Devised by Urban Space Management Ltd, the Container City™ system uses shipping containers linked together to provide high strength, prefabricated steel modules that can be combined to create a wide variety of building shapes and adapted to suit most planning or end user needs.

To date Urban Space Management Ltd has successfully used the Container City™ system to create office space, retail space, artist studios, a nursery, youth centres and live / work space. For More Info: Container City

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Olympic Mascots 2012 London Games Unveiled Today

(London, England May 19, 2010) The 2012 Olympic Mascots were unveiled today in London. They have yet to make any announcements on record about their sustainability policies.

It is thought that London will compete with Vancouver to be the “greenest” Olympic games.

Wenlock, Orange and silver in colour, has been named after Much Wenlock, the Shropshire town whose Olympian games inspired Baron de Coubertin to establish the first games in Athens in 1896.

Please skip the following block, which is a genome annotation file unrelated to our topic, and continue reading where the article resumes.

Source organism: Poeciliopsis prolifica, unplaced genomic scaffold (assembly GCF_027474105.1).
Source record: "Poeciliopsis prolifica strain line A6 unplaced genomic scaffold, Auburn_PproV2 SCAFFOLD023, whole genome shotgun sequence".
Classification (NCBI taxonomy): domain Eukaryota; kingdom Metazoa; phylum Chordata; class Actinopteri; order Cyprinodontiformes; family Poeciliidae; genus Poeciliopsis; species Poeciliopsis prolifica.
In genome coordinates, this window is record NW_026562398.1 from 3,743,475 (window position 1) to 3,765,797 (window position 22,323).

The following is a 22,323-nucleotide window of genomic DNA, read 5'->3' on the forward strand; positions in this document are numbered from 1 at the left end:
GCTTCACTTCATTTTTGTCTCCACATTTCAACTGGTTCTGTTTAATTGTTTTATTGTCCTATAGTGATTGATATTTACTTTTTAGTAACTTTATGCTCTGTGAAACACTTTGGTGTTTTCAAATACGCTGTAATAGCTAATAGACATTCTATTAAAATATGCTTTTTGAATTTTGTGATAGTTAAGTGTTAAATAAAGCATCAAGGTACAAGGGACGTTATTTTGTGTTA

Mandeville is the mascot for the 2012 Paralympics, named after Stoke Mandeville Hospital, Buckinghamshire, where the first 1948 paralympic games were conceived.

In related- green – news, London’s double-decker buses have shifted to Green Tech energy.The new design uses the latest in green hybrid technology and will be 15% more fuel efficient than existing hybrid buses.  Read More HERE

Is it just us, or do these mascots look a little bit like scary Teletubbies? Watch the videos below and decide for yourself!

Can’t See The Video? Click HERE

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Can’t See The Video? Click HERE